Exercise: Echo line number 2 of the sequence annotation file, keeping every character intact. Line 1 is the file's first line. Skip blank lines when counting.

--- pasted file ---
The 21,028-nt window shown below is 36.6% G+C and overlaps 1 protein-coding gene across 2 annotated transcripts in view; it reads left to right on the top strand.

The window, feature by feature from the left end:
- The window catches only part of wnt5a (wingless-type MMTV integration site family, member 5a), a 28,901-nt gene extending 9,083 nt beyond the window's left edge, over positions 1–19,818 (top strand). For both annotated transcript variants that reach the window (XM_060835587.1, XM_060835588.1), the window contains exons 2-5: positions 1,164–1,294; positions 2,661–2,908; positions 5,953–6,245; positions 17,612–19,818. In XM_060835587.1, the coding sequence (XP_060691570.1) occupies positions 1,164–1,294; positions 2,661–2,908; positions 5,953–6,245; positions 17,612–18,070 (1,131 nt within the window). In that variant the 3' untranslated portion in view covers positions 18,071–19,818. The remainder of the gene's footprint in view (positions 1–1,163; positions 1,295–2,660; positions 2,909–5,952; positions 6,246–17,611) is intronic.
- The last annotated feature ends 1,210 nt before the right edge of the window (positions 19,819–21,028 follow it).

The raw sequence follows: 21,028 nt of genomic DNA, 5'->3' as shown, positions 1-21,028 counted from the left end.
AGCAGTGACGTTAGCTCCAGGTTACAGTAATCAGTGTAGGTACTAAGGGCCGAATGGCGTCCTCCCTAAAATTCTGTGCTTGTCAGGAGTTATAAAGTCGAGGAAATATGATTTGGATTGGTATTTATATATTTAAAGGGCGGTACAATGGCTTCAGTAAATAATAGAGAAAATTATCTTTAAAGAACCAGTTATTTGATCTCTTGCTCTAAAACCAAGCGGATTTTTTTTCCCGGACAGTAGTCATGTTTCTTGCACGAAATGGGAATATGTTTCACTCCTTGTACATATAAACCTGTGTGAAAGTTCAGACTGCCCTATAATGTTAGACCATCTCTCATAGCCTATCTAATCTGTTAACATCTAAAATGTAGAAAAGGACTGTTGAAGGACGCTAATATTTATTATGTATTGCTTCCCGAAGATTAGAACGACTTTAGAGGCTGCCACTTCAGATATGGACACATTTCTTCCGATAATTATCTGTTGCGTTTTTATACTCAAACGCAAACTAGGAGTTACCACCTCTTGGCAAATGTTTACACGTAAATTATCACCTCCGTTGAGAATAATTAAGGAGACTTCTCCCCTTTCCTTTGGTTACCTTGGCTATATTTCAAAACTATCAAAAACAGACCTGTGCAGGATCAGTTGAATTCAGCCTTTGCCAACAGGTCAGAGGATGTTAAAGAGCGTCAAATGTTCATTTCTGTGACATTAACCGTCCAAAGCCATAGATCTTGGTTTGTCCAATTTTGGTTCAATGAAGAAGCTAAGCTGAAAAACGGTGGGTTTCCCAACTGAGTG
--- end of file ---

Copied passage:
The window, feature by feature from the left end: